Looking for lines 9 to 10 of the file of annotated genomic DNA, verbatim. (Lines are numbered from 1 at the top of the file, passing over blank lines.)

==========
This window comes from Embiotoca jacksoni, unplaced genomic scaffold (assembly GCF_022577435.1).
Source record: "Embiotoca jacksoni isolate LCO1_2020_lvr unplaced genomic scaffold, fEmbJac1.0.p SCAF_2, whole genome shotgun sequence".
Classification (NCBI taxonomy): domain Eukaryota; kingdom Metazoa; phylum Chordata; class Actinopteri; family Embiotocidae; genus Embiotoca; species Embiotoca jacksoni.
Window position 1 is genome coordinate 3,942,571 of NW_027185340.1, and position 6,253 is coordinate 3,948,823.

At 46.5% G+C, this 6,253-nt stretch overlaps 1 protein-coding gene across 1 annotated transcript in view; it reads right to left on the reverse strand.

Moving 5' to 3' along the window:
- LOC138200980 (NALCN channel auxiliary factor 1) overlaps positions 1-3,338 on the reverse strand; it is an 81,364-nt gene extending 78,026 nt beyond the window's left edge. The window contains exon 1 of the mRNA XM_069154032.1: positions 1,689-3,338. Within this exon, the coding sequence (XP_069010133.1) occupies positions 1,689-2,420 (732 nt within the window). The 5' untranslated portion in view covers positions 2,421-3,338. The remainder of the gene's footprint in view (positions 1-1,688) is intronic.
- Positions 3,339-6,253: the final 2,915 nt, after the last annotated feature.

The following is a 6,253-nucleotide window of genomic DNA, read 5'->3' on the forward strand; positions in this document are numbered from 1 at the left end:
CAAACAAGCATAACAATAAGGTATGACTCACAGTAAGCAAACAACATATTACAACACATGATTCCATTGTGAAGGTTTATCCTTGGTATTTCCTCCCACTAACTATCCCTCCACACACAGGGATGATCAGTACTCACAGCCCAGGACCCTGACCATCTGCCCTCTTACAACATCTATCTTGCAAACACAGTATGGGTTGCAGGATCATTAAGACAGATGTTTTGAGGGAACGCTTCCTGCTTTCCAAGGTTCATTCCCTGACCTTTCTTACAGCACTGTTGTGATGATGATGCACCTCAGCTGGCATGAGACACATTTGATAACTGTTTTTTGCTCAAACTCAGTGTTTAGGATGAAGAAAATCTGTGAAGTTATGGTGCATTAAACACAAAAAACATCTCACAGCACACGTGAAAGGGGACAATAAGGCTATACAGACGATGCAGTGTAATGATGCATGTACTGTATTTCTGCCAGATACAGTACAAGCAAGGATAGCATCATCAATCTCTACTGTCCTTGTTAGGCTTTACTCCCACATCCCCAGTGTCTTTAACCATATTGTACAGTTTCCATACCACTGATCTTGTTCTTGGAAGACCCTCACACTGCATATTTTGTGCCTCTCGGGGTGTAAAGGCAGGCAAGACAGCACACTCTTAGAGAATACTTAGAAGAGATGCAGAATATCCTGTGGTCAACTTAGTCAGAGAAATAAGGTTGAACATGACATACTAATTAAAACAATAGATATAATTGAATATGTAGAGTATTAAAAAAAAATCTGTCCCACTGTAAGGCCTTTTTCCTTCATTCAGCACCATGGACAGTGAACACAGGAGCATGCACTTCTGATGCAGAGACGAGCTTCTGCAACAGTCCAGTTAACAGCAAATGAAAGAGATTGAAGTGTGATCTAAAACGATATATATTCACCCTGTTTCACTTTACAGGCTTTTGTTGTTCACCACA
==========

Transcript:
The following is a 6,253-nucleotide window of genomic DNA, read 5'->3' on the forward strand; positions in this document are numbered from 1 at the left end:
CAAACAAGCATAACAATAAGGTATGACTCACAGTAAGCAAACAACATATTACAACACATGATTCCATTGTGAAGGTTTATCCTTGGTATTTCCTCCCACTAACTATCCCTCCACACACAGGGATGATCAGTACTCACAGCCCAGGACCCTGACCATCTGCCCTCTTACAACATCTATCTTGCAAACACAGTATGGGTTGCAGGATCATTAAGACAGATGTTTTGAGGGAACGCTTCCTGCTTTCCAAGGTTCATTCCCTGACCTTTCTTACAGCACTGTTGTGATGATGATGCACCTCAGCTGGCATGAGACACATTTGATAACTGTTTTTTGCTCAAACTCAGTGTTTAGGATGAAGAAAATCTGTGAAGTTATGGTGCATTAAACACAAAAAACATCTCACAGCACACGTGAAAGGGGACAATAAGGCTATACAGACGATGCAGTGTAATGATGCATGTACTGTATTTCTGCCAGATACAGTACAAGCAAGGATAGCATCATCAATCTCTACTGTCCTTGTTAGGCTTTACTCCCACATCCCCAGTGTCTTTAACCATATTGTACAGTTTCCATACCACTGATCTTGTTCTTGGAAGACCCTCACACTGCATATTTTGTGCCTCTCGGGGTGTAAAGGCAGGCAAGACAGCACACTCTTAGAGAATACTTAGAAGAGATGCAGAATATCCTGTGGTCAACTTAGTCAGAGAAATAAGGTTGAACATGACATACTAATTAAAACAATAGATATAATTGAATATGTAGAGTATTAAAAAAAAATCTGTCCCACTGTAAGGCCTTTTTCCTTCATTCAGCACCATGGACAGTGAACACAGGAGCATGCACTTCTGATGCAGAGACGAGCTTCTGCAACAGTCCAGTTAACAGCAAATGAAAGAGATTGAAGTGTGATCTAAAACGATATATATTCACCCTGTTTCACTTTACAGGCTTTTGTTGTTCACCACA